TITLE: Dinosaurs Along the Silk Road
SPEAKER: James M. Clark
EVENT DATE: 2009/06/24
FORMAT: Video + Captions
RUNNING TIME: 53 minutes
TRANSCRIPT: View Transcript (link will open in a new window)
During the past seven years, James M. Clark has been part of a team that found the bones of small dinosaurs mired in mud, stacked one on top of another, in the northern part of Xinjiang, China, near the ancient Silk Road. Clark, who is the Ronald Weintraub Professor of Biology at George Washington University, says a spectacular bestiary of dinosaurs and their contemporaries lies buried in the Gobi Desert of China and Mongolia. The desert, according to Clark, has grudgingly yielded their bones to paleontological expeditions that can endure its rugged terrain, harsh sandstorms and flash floods.
In his lecture, Clark showed images of his work in the Gobi and discuss the discoveries made by his expeditions and by others. Many of the discoveries provide critical support for the hypothesis that birds evolved from dinosaurs, and he will discuss this controversial theory.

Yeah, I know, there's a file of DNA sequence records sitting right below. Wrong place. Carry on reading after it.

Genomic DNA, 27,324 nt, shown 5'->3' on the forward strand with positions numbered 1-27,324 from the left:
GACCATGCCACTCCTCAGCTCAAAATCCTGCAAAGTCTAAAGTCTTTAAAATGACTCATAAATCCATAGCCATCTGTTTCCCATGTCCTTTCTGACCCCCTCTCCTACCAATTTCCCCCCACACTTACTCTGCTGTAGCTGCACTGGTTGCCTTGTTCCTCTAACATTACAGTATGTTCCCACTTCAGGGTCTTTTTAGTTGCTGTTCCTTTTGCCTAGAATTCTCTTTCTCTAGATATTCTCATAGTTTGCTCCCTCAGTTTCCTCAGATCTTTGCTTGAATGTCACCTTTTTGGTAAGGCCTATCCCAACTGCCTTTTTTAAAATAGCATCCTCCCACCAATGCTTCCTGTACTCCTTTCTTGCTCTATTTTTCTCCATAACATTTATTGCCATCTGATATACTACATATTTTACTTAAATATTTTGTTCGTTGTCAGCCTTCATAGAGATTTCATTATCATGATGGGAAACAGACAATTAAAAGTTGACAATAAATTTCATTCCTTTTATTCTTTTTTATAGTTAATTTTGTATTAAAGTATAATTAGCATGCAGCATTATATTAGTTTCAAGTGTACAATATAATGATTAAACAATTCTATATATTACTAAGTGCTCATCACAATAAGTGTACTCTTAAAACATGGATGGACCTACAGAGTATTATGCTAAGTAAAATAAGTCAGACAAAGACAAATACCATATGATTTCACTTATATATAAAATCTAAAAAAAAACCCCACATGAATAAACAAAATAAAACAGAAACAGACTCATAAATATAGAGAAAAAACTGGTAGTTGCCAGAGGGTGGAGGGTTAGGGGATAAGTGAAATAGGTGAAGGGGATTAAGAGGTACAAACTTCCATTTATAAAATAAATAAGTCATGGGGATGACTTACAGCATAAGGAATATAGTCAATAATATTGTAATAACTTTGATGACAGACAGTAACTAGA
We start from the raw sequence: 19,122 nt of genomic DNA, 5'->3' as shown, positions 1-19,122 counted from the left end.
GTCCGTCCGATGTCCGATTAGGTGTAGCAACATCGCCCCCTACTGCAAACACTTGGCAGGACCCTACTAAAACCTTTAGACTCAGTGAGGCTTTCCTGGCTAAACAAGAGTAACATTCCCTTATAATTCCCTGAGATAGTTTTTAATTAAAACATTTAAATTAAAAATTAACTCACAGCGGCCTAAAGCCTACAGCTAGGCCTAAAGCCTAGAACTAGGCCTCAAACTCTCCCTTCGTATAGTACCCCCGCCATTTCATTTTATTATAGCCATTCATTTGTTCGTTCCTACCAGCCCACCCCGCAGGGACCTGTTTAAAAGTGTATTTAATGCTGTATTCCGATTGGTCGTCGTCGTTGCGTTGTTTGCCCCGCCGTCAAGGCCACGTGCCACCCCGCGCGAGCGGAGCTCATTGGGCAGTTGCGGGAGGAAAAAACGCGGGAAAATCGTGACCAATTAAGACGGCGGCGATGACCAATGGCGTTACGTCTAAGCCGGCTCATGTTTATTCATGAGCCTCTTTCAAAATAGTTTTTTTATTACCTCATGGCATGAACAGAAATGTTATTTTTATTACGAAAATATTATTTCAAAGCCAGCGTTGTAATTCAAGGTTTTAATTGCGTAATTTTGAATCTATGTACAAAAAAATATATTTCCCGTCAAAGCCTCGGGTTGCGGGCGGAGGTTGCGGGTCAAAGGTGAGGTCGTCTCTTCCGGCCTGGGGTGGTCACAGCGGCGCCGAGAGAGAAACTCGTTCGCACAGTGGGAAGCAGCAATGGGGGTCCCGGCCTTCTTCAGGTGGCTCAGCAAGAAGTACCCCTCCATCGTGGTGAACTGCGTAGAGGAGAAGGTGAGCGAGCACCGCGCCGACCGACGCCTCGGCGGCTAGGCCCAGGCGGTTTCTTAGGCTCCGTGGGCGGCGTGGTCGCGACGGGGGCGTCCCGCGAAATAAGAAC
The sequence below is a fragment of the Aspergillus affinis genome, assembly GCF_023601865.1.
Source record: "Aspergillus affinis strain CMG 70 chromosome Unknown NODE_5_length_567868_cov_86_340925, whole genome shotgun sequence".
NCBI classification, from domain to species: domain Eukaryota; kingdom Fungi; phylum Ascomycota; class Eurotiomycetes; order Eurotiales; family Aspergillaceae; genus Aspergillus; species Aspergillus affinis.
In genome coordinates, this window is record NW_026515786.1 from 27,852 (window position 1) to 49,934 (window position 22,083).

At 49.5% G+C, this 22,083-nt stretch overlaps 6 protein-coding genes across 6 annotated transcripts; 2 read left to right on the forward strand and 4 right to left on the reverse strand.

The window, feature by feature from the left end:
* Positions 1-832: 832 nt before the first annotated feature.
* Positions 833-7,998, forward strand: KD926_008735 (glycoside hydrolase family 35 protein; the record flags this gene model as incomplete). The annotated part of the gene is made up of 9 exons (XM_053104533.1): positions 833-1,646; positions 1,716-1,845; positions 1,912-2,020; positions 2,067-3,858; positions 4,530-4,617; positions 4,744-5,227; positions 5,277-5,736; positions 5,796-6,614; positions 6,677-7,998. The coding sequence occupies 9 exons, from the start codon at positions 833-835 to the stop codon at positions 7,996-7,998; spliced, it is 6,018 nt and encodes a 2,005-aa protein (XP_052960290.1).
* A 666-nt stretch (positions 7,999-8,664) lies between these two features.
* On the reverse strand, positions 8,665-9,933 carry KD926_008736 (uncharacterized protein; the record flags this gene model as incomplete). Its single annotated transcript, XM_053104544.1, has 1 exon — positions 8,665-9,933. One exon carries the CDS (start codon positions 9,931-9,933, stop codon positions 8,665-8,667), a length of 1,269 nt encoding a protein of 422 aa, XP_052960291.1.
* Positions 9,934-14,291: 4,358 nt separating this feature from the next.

Speaker Biography: James M. Clark has spent the past 18 years searching the Gobi Desert for dinosaurs. In 1991, he helped organize the first American expedition to Mongolia with Michael Novacek and Mark Norell of the American Museum of Natural History. For the past seven years, his field work with Xu Xing focused on dinosaurs from the poorly known middle part of the Jurassic Period, in the far western reaches of the Gobi. Their expeditions to this area, in the northern part of Xinjiang, China, near the ancient Silk Road, revealed three sites at which small dinosaurs had become caught in mud. The dinosaurs in these "death pits" were the subject of a documentary by the National Geographic Channel and an article in NG Magazine. The discovery included the oldest tyrannosaur and a strange new, toothless dinosaur with an intriguing hand skeleton. Preserved elsewhere in the same rocks are remains of the oldest and most primitive horned dinosaur, a small running crocodilian relative, a new flying reptile (pterosaur) and a host of other new species.